“There’s nothing lost that can’t be lived without,” the Shepherd told the maimed patient. “The `verse will provide.”
Simon dropped his gaze and nodded in gratitude. Book clapped him on the shoulder one more time, a gesture of sympathy. With the scant supplies Simon had on hand, he could do little for these people. Book was less helpless; he couldn't do much for the doctor now that the first rush of triage was finished, but he had other duties to keep him busy. The spiritual and emotional well-being of the survivors also needed attention; so, while Simon continued to fret over his patients, Book moved through the cavern to check on those not seriously injured.
First up was Jayne Cobb.
The mercenary sat near a pile of boulders that had once been the wide open entrance to the caves. Some hours ago, the large rifle in his hands had been a comforting sight, but the weapon was no longer needed. No attack would come upon them now. Still, Jayne clutched the thing tightly while he sat erect, his chin high and chest thrust out, and he eyed the walls of stone as if enemies might emerge from the solid rock at any second.
“Jayne,” Book said. He didn’t feel safe stepping up to the tightly strung man without some verbal notice.
The mercenary nodded tensely.
“Jayne, we’re all right. It’s been hours. If they could find another way in, they’d be here by now.”
The mercenary’s tense shoulders didn’t relax. “Maybe they’re waitin’. Maybe they want us to think we’re safe, just so they can make it worse when they finally get around to eatin’ our soft parts.”
“It’s doubtful. It’s been too long. In any case, you should rest.”
Jayne suddenly glared at the Shepherd, the extremity of his animosity clear. “Don’t see as your opinion mean a whole lot to me right now, old man,” he said bitterly. “Not after what you did.”
Book nodded mutely. He knew exactly what Jayne meant and wasn’t about to venture an argument in his own defense, though he believed a good one could be made.
Urgency flutters in Book’s chest. Jayne, Kaylee, and the Tams are getting a long lead. They’d run out of the cargo bay without seeming to realize that he wasn’t with them, and by now they might be too far ahead for him to catch up.
But he doesn’t doubt what he’s stayed behind to do. No one should be left to the Reavers.
And not just for reasons of mercy, Book thinks to himself as he waits in the cargo bay. Jayne’d been a fool to leave this woman behind. Ginger moves with a cool deliberateness that rivals Zoë’s best, calmly but quickly arming herself at the weapons locker. She gives Book a short nod when she’s ready, then starts off at a determined trot.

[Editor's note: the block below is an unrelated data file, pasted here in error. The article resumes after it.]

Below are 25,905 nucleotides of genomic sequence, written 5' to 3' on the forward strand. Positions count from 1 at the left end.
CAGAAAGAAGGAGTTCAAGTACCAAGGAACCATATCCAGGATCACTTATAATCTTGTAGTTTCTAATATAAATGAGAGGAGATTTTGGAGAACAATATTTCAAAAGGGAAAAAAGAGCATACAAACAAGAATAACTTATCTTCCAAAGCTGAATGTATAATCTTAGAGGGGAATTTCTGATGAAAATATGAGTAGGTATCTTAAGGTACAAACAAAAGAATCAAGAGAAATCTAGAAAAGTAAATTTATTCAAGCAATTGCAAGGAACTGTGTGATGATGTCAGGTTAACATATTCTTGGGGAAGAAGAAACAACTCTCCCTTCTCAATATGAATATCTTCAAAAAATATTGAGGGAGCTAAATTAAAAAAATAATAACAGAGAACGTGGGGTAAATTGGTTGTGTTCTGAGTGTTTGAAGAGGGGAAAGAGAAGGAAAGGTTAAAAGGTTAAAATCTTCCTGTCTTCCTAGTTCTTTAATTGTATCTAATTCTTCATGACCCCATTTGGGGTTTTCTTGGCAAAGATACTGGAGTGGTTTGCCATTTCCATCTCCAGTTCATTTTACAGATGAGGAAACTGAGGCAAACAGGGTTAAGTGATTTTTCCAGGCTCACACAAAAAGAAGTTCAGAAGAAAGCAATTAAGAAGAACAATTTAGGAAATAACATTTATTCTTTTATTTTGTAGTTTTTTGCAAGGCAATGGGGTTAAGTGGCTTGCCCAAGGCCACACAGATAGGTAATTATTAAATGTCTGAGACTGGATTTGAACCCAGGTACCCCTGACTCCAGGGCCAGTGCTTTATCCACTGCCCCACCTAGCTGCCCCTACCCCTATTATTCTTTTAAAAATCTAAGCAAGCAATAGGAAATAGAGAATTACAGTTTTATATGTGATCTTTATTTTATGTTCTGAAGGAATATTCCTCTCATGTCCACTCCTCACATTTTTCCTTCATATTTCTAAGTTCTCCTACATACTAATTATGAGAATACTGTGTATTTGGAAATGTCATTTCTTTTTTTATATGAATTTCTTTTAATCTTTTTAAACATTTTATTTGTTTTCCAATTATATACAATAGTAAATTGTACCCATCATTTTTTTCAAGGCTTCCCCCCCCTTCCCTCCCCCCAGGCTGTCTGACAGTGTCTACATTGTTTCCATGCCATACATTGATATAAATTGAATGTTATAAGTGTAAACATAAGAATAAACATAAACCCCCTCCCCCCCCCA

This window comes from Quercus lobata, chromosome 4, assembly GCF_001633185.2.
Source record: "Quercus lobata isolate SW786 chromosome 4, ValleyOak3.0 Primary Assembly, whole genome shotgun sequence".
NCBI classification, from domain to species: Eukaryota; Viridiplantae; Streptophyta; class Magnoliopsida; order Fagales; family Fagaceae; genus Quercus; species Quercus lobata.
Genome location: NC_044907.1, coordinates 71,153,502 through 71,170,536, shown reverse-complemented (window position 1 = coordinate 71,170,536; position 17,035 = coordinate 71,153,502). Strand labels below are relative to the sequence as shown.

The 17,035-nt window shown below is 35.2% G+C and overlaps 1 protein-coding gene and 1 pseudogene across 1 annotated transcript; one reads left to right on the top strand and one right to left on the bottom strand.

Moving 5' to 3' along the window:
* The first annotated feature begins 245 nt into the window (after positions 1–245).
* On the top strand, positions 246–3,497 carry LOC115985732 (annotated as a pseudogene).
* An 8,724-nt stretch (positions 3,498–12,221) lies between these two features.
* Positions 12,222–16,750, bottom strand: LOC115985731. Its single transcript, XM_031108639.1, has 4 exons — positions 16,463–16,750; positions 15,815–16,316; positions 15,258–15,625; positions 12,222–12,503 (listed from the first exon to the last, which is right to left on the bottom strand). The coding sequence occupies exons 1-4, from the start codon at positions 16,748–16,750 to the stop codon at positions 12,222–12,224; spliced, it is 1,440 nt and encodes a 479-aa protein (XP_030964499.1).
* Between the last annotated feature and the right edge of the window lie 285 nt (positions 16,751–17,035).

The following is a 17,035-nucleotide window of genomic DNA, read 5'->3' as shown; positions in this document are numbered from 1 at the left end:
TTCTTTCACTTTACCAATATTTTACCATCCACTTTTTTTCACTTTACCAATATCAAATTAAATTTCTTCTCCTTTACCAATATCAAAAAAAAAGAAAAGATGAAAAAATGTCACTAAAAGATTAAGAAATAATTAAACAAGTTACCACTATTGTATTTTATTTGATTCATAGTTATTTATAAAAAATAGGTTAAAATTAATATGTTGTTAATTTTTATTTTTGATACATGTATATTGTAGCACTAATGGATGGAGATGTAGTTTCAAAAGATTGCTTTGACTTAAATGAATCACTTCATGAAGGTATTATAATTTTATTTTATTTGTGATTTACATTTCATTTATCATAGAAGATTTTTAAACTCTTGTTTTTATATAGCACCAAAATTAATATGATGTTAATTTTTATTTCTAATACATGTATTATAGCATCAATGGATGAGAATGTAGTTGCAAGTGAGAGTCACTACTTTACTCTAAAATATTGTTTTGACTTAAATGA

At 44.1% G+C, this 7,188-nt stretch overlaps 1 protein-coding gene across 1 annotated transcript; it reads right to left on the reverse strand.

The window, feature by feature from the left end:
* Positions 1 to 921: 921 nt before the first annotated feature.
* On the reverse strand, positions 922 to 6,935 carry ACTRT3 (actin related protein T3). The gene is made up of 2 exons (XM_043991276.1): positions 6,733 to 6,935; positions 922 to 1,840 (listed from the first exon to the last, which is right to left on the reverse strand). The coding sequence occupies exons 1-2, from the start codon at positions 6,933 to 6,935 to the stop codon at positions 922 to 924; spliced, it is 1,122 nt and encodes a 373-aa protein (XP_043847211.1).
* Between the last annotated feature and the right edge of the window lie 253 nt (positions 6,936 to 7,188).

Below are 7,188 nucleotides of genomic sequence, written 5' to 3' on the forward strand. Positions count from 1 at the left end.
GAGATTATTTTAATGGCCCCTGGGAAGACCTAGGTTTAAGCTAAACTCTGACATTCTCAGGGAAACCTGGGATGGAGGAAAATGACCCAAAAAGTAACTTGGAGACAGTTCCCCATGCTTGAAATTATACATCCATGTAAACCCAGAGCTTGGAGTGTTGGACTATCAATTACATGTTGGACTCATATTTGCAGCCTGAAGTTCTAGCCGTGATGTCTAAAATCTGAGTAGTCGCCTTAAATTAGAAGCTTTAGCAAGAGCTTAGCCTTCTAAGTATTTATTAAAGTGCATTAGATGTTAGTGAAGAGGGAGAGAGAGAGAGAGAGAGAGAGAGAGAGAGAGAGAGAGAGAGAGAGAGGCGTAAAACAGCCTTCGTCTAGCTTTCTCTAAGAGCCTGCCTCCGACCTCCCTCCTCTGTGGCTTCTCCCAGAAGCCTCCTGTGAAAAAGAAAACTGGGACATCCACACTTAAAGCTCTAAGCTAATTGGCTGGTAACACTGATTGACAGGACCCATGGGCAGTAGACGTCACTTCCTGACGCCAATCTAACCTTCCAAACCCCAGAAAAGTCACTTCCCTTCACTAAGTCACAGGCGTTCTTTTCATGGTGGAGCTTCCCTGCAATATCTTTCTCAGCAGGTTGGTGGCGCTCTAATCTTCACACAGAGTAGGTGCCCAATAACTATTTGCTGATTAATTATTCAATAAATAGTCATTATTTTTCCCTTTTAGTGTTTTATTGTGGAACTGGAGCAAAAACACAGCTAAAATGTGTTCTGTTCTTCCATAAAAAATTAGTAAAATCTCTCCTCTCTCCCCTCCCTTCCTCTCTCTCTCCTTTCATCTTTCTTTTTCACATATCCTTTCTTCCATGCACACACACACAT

He leaves the cargo bay doors open, since the Reavers will force their way through locked doors anyhow, damaging the ship on the way. Let them look, he figures, and when they find the Firefly empty of what they crave—human flesh—they’ll go on their way.
The fuel line is also left running, because as soon as he steps off the ship he sees that the chaos has spread and he can’t delay. The town is burning. Smoke rises in a half dozen thick columns to join the descending plume of pollution from the invading ship’s engines.
Book searches the trees on the valley as he follows Ginger down the stairs off the platform. To his relief, he quickly spots Jayne, Kaylee, Simon, and River. They are indeed far ahead, more than a hundred meters to the west and across a creek, about to disappear in the trees on the far side of the valley. River’s hands are clamped over her ears, her shoulders drawn up. Simon and Kaylee’s aid keep her on her feet and moving, but she’s slowing the group enough that Ginger and Book might to be able to catch them.
“We’re stuck here,” Jayne told Book bitterly. “Cause a’ what you did, we ain’t getting out a’this place. Case you ain’t paying attention, that ain’t happy news. It sure would be good to see what the hell is going on out there.” He waved at the huddle of Simon’s patients by the thin fire. “Sure would be good to have some proper medicines for these sick folk.” His hand settled on his stomach. “Sure would be good to have a little chow.”